Description Of Sweet Peas
Sweet peas are not easy plants to describe as there are many varieties and types. The description given below may, on a glance, seem to be a really neat alphabetical list of all the available sweet pea varieties being systematically described – this is not really the case. A number of problems make the results and systematic description given here very variable and subjective. The first problem lies in the fact that the exact way in which the description is carried out. For example, the way the petals are held, and the degree of waviness, may vary greatly from variety to variety and can differ even within a single variety based on the way the plants have been grown by the gardener. The state in which the plants were described – dry or moist, or peak season, or late season etc. – and even time of day in which they were inspected may also be a problem. There may be a very real difference in the way the same flower on the same plant appears on two consecutive days. The inspector of the plants may make errors of judgment.
The introduction of the new Spencer sweet pea varieties in the same color as the previous Grandifloras in the early years of the 20th century shows how difficult it is to describe sweet pea varieties accurately. The newly introduced Spencer varieties were often simply given a modified version of the Grandiflora name, for example, the ‘Flora Norton Spencer‘ is a new variety with the same color as the ‘Flora Norton,’ however, it has the waved Spencer form and is very distinct – but it is named after the older Grandiflora flower. The naming convention is very confusing and could have been a something to do with the reason that many of the contemporary plants grown under the old Grandiflora names, at times, seem a little too good to be true or are doubted by enthusiasts. The confusing naming problem also extended to the Cupid sweet pea types as well as the Bush sweet pea types. This confusion in naming sweet peas can be gauged by an example from a variety of sweet pea introduced in 1914; this variety ‘America’ was available, along with the ‘America Spencer’, as well as an ‘America’ of the Cupid type and also along side an ‘America’ in the Bush type that was about 90cm – three feet tall. When comparing this system to the contemporary standards of nomenclature, one can immediately see its shortcomings and complexity – aside from the plain confusion it must generate.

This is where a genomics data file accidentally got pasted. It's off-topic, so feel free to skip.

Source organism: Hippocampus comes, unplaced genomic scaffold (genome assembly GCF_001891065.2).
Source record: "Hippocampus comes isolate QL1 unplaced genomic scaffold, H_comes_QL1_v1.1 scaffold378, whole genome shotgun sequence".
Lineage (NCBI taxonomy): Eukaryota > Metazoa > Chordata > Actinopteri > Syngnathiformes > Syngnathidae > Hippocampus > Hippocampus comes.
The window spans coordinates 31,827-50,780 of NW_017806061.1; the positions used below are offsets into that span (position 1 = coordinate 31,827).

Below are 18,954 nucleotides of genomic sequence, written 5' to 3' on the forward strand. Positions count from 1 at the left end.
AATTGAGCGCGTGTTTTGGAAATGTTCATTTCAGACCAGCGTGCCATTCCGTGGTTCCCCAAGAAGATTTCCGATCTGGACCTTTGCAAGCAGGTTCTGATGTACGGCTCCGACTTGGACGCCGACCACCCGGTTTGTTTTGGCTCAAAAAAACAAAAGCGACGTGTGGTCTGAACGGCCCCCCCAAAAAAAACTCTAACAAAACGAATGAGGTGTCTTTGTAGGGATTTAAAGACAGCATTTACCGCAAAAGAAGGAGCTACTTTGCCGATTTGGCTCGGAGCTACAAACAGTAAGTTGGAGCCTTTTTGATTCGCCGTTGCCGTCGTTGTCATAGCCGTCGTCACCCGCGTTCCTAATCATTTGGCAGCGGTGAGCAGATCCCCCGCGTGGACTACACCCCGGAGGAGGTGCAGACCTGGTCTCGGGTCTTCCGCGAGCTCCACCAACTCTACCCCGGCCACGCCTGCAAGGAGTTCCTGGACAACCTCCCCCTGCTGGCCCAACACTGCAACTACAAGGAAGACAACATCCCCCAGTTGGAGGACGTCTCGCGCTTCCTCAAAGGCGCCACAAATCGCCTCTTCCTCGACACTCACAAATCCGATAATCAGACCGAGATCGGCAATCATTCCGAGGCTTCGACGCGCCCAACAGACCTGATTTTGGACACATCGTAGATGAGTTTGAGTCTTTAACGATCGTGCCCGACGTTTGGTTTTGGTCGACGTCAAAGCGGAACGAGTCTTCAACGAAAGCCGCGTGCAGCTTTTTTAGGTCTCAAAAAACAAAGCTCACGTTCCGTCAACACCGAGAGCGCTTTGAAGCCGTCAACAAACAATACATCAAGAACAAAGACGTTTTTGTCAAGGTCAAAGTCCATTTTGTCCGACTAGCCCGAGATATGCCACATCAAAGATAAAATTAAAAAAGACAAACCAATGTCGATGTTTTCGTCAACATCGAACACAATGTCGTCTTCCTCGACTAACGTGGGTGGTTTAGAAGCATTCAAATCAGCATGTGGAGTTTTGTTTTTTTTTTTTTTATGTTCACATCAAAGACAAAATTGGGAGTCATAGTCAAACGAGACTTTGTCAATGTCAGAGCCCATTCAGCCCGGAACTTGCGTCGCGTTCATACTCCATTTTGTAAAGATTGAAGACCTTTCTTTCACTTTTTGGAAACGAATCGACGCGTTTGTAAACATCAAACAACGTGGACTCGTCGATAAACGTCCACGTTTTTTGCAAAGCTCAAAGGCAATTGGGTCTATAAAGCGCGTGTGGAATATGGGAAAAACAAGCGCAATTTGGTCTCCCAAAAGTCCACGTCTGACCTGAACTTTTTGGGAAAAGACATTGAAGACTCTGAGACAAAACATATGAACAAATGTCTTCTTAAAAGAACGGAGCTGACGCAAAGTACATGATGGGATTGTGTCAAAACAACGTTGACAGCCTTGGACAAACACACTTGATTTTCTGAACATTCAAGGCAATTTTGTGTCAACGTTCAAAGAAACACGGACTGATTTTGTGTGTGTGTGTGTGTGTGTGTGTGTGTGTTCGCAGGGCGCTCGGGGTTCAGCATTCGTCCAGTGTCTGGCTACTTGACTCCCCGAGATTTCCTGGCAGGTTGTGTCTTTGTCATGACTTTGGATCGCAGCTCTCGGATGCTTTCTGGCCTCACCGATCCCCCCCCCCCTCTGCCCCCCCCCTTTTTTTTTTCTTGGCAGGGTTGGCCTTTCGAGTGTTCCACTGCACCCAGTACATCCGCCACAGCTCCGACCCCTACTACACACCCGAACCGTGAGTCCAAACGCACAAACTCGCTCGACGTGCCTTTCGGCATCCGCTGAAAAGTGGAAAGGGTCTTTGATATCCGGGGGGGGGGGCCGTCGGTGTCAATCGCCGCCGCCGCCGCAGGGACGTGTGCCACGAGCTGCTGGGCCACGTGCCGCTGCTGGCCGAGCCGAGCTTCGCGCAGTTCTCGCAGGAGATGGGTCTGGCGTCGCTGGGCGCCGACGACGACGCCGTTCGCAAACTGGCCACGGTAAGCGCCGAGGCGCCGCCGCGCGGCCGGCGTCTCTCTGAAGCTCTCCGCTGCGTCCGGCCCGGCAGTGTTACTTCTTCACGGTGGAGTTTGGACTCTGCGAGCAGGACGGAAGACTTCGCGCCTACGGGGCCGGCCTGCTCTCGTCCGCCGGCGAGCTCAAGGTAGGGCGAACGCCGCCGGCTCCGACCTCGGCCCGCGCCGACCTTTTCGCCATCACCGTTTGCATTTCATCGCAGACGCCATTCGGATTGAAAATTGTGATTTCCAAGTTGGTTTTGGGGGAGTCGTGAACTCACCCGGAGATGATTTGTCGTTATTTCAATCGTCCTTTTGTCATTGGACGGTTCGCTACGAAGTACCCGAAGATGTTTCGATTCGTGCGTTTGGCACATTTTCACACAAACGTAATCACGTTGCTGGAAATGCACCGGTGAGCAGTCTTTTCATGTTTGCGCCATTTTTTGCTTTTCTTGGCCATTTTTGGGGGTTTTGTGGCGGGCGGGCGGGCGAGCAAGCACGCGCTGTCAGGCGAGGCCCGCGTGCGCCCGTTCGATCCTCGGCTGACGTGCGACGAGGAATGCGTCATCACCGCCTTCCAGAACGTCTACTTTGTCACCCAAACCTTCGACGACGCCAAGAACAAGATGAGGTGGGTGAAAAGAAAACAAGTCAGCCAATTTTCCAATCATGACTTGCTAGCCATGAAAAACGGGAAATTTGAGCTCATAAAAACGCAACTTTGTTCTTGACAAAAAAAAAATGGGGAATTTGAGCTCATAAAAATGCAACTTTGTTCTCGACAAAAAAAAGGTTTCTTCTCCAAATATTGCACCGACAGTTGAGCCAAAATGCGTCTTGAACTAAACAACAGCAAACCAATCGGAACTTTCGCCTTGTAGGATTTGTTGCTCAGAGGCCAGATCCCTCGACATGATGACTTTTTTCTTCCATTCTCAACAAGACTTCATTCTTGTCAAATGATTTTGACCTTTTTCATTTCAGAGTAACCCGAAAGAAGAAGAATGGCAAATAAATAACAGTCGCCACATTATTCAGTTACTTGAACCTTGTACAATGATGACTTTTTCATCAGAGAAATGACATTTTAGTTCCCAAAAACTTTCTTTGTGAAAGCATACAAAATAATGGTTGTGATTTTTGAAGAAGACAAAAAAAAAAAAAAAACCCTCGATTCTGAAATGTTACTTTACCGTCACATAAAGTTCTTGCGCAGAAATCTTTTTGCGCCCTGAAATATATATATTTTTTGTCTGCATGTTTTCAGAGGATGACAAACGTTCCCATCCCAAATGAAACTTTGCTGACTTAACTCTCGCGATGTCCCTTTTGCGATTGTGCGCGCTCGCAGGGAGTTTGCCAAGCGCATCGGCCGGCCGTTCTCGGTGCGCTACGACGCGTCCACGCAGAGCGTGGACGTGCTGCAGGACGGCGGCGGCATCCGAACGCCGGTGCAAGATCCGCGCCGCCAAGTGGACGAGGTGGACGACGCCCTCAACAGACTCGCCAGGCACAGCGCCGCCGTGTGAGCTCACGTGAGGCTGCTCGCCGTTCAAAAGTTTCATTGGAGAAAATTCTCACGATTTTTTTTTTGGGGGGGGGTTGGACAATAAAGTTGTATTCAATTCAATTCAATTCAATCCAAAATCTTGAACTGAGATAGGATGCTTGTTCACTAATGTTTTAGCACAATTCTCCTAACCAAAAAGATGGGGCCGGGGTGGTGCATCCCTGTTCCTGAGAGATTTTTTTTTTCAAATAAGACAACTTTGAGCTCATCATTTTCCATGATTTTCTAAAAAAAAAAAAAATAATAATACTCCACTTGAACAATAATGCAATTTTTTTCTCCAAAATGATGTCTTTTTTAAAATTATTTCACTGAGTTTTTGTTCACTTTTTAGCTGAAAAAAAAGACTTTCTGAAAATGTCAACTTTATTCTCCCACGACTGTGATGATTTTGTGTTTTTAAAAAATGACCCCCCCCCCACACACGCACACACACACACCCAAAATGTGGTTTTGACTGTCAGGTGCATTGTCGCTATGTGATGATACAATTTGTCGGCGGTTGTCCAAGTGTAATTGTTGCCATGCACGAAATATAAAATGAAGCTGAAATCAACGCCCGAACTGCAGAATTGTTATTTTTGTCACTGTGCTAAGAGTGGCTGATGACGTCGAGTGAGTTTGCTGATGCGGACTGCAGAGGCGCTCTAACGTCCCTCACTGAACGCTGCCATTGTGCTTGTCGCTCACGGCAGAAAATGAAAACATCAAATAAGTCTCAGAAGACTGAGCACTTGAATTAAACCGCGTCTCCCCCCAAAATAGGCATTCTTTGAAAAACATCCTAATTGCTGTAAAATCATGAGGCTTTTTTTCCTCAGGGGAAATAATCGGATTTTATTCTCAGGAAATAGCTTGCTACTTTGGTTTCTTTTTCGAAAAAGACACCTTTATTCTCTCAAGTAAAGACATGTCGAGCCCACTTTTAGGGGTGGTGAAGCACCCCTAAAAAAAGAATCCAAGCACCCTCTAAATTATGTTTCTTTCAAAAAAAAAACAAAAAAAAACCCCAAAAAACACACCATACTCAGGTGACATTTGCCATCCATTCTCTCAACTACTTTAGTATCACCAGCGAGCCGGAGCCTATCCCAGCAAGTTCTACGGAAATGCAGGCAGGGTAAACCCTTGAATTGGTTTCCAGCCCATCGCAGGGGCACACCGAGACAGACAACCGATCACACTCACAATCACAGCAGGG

Given below is an alphabetical list that includes almost all the known sweet pea varieties that are available to gardeners today: